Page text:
Major international media (Al-Arabiya, Al-Jazeera, BBC, CNN, France24, Sky), coordinated by the Alliance were to delude the Syrians and the world into believing that their country was in the grips of a “revolution” and their government would inevitably be overthrown. The war would have peaked in early 2012 by the false substitution of Syrian channels to announce the flight of President al-Assad and the establishment of a “transitional government.” However the operation was foiled and failed. In June of 2012, Russia and the United States concluded outlines of an agreement which provided both peace in Syria and sharing the region between them.
However, France, Israel and the democratic opposition in the Obama administration (Hillary Clinton, David Petraeus, James Stavridis) relaunched the war in another form. This time the method was to attack the country with non-state forces, on the model of the condottieri of the Renaissance and, more recently, the Contras in Nicaragua. During this second period, the Atlanticist and Gulf media continued their momentum to describe an imaginary revolution against a cruel dictatorship, while public opinion in Syria wound up rallying with the government. So that when the Syrian presidential campaign began, the media gave a completely different narration of the situation depending on whether they were based in NATO countries or GCC or not.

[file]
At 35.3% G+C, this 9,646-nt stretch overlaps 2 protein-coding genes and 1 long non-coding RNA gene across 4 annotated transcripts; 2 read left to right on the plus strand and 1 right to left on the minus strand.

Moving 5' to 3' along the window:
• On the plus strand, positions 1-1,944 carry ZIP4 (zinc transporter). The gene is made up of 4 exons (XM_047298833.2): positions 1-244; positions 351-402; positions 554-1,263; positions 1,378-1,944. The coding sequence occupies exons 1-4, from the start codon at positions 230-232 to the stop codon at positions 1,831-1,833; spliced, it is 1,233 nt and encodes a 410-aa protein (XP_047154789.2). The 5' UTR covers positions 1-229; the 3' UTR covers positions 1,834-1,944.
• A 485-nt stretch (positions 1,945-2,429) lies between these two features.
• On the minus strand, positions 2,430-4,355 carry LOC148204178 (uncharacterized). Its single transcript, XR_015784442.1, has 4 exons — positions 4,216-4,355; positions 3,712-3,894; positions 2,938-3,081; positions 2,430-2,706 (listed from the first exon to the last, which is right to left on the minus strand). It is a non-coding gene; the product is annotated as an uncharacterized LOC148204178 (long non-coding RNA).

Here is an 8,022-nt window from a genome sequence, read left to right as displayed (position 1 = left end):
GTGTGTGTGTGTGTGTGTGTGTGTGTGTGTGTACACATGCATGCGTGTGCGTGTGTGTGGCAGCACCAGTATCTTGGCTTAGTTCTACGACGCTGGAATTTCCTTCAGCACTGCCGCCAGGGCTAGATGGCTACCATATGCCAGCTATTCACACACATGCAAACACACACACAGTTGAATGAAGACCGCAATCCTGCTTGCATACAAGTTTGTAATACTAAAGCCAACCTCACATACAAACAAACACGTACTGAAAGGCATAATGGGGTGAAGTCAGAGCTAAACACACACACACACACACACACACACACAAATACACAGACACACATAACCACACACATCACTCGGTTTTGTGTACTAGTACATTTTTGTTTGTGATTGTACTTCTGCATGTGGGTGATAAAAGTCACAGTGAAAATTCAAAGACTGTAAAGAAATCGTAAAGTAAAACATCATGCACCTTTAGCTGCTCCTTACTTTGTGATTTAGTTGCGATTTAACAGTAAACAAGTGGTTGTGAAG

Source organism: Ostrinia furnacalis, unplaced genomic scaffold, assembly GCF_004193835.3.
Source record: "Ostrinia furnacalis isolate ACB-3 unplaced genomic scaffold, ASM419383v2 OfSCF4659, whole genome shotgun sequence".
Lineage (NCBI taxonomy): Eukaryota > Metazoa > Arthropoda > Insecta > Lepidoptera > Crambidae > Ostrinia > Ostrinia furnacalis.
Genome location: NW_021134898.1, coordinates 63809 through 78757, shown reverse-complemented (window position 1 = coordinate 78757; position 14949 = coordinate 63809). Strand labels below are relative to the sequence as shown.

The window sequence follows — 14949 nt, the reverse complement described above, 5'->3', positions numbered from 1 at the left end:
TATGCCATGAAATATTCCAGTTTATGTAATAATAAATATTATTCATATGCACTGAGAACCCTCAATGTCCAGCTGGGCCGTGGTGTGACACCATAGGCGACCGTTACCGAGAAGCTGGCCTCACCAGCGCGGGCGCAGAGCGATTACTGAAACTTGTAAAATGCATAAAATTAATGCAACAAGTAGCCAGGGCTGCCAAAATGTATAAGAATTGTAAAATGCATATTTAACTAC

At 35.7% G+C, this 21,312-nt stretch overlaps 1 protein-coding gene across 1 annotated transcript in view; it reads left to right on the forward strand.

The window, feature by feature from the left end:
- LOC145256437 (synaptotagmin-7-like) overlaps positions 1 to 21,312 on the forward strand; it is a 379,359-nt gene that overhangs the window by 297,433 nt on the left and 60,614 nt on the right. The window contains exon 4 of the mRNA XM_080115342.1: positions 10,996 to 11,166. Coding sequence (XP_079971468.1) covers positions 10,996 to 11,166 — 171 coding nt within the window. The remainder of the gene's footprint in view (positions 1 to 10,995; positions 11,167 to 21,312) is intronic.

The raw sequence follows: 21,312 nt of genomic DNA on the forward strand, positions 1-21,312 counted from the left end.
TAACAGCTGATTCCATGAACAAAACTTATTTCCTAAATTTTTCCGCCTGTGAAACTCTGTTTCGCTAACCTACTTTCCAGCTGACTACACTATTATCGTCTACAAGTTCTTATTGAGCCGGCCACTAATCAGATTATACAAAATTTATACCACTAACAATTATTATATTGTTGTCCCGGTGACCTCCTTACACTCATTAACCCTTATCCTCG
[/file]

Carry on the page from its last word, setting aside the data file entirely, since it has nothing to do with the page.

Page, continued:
How then would the Atlantic Media deal with this election?

The Atlanticist Media Strategy of Assad Bashing in 2014

During days preceding the election, they used several arguments to discredit the electoral process.
• “The result is known in advance,” they pounded. Indeed, there was no doubt that the outgoing president, Bashar al-Assad, would be elected for a third term of 7 years. This statement left the public to assume that the election would not be fair.